• Using an hb-2b pencil and tracing paper, trace and/or re draw actual size compositions in your sketchbook.
  • Adjust the placement until the arrangements feel unified. In some instances, you may need to simplify, removing some elements in order to create a more unified composition.
  • Observe the objects (figure) and the background layer (ground). Are the figure and ground present in equal proportions or unequal? How do they relate? Does the ground support the figure or fight for dominance?

Refine Final Sketches

  • Choose your two best obvious and two best ambiguous figure-ground sketches and refine.
  • Use a full page in your sketchbook (9×12” or similar) to redraw and refine each of your compositions.

NOTE: Adjust the orientation of the page (portrait or landscape), as needed, but consider choosing the same orientation for both compositions.

  • There should be a clear transition from the photographs > to the thumbnails sketches > to the refined final sketches.
  • When you are finished, take a photograph of your thumbnails and each refined sketch.

Documentation and Feedback

  • Under Categories (on right hand side), choose “Project 1- Lost & Found” Step 2: Define”. Post your images.
  • Post the photographs of your thumbnails and refined sketches.
  • Comment on at least 1 other student’s posts. (This is important! If something is not working in a fellow student’s work,

they need to know before they continue with the rest of the project)

Step 3: Develop Inked Compositions

Goal: Finalize the compositions you refined to create 2 culminating compositions in ink on a 9x12in Bristol board: 1 Obvious figure/ground relationship and 1 ambiguous figure/ground relationship.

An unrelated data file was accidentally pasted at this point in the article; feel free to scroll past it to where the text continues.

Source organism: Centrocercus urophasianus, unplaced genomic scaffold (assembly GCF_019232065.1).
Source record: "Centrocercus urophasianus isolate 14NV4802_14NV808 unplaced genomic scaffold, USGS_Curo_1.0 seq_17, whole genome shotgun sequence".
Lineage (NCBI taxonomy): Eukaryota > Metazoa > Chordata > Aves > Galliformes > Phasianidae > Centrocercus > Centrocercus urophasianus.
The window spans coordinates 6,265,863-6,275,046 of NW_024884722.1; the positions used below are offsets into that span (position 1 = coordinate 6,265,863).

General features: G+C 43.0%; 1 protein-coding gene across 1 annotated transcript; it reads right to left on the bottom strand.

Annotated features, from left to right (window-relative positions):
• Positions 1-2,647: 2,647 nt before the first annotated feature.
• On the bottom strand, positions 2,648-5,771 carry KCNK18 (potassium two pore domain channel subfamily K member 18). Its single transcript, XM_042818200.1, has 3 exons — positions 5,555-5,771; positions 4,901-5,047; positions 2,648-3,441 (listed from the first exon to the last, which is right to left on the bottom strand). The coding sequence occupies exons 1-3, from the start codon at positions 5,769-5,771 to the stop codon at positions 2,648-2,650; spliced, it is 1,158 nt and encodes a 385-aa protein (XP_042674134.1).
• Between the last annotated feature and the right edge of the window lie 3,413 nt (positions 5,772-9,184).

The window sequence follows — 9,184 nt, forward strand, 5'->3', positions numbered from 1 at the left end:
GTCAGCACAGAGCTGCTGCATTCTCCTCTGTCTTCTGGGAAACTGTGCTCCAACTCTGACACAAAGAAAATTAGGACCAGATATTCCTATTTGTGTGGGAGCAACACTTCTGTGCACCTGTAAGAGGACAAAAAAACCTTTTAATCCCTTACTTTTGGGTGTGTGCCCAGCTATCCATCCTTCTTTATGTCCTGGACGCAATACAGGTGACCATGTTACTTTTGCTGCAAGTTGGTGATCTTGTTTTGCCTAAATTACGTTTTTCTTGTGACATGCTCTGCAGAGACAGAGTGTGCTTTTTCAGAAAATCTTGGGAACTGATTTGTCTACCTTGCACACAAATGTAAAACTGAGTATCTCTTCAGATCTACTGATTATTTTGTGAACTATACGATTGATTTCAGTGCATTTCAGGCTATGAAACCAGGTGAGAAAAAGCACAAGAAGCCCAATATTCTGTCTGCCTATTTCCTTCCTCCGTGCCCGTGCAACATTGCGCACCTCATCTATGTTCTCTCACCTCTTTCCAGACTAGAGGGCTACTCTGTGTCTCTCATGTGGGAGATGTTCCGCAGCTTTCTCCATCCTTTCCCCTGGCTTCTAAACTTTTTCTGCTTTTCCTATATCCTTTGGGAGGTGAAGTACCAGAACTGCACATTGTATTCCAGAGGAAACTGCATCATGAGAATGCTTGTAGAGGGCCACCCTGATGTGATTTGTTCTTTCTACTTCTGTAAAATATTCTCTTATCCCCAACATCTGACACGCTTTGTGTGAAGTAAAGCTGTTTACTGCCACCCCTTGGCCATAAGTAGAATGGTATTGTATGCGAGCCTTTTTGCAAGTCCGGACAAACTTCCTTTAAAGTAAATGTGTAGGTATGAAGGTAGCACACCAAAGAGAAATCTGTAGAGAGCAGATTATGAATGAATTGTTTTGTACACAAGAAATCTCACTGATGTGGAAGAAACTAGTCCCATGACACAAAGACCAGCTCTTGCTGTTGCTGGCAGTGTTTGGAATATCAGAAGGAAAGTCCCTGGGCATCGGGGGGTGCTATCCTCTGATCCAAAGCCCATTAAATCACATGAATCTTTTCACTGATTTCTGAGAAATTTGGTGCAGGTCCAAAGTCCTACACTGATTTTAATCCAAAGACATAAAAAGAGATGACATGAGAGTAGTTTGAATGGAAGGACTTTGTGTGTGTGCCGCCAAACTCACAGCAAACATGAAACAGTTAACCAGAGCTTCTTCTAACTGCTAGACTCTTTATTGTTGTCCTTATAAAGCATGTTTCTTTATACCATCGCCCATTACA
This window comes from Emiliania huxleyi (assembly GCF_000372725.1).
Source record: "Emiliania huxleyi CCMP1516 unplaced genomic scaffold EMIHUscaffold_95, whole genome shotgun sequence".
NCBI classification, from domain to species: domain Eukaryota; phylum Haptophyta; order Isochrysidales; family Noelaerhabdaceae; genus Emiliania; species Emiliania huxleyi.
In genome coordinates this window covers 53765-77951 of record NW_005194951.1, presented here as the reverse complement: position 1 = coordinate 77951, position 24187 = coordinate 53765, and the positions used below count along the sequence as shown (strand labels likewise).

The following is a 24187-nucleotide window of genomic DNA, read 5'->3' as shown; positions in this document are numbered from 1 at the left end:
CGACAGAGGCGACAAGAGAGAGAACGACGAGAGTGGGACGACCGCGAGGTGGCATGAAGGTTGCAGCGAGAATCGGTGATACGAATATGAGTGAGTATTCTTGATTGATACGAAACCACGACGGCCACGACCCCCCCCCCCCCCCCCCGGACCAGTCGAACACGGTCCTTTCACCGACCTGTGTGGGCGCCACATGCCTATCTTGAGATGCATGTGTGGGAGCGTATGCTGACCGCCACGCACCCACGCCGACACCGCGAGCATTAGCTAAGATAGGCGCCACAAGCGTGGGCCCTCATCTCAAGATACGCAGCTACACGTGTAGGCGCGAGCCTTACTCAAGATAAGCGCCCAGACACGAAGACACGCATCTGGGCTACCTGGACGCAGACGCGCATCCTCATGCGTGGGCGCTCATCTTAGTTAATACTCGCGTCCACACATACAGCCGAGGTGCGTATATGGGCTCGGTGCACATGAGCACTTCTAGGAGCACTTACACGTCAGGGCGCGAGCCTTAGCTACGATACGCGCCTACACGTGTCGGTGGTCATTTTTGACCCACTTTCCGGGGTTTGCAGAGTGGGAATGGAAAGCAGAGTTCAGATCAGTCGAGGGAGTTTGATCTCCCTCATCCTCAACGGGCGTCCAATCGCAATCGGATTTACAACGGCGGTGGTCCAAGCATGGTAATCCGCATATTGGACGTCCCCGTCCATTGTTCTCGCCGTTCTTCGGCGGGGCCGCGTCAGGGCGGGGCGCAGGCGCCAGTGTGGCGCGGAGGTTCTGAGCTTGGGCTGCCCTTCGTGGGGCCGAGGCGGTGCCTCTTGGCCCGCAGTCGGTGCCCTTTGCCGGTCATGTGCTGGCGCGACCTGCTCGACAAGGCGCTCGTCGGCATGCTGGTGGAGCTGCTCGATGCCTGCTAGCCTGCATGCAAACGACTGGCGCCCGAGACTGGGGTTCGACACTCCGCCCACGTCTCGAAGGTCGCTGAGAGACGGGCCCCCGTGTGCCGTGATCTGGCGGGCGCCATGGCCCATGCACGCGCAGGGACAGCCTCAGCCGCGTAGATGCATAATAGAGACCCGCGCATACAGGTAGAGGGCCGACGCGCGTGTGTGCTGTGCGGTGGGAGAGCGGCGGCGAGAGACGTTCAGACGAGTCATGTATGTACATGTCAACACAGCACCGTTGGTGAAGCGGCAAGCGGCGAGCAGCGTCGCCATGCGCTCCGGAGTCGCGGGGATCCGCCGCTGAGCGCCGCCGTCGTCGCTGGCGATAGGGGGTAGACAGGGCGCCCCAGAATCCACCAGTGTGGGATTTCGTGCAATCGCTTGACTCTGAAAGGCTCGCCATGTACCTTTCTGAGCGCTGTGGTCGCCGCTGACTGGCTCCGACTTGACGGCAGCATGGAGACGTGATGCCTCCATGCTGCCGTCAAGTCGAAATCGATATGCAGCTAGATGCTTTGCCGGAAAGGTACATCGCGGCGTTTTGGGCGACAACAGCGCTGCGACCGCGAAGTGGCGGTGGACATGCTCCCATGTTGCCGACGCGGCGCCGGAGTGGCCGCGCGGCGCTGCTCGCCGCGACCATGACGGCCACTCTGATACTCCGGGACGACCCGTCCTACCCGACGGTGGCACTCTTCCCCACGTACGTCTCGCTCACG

Using an economy of organic and/or geometric shapes, the final compositions should feel unified.

Activity:

  • These 2 compositions should be a culmination of the creative process so far. They should represent your most success- ful attempts at this design problem.
  • Based on the critique of your compositions, either rework or begin to transfer your refined (Step 2) obvious and refined ambiguous figure-ground compositions to 9×12″ Bristol Board using very light pencil. Redraw your compositions, use the light table or tracing paper to transfer the images.
  • Determine if you need to alter the compositions to fit the page by extending to the edge or creating a border. If you plan to use a border, create a rectangle with your ruler and t-square Do this very lightly using a hard pencil. The lines should be barely visible.
  • Compare with your refined sketches. Do the compositions still feel unified? Do they still communicate the same concept, mood or feeling?
  • Use a fine inking pen (.03 or .05) to outline all the elements and then use the brush pen to fill in the black areas.
  • Erase all extraneous pencil lines and measurements.
  • The final work should be neat, clean and well-presented.
  • Package and protect your work using tracing paper – see class demo.

Step 4: Deliver & Critique

  • Bring all parts of this project to class.
  • Be prepared to present, discuss and analyze your finished work in terms of concept, craft, what you learned, and the design process.
  • State the following: your name, what you are presenting (title and design problem), which parts are successful and why, which parts are unsuccessful and why.
  • Your peers and the professor will provide feedback. You will have an opportunity to revise your work based on the feedback and improve your grade.

Documentation and Feedback

  • Under Categories (on right hand side), choose “Project 1- Lost & Found” Step 4: Deliver”. Post your images.
  • In the post, document your thoughts about this project. Think about what you learned, what you could have done better (planning, material use, craft), and how you will apply what you learned to your next project.
  • Consider and respond to the comments made in class during the critique or online.

NOTE: Posting, writing and commenting are part of the full grade of the project.

Original project written by Professor Jenna Spevak. Partially modified by Maria Paula Rennis.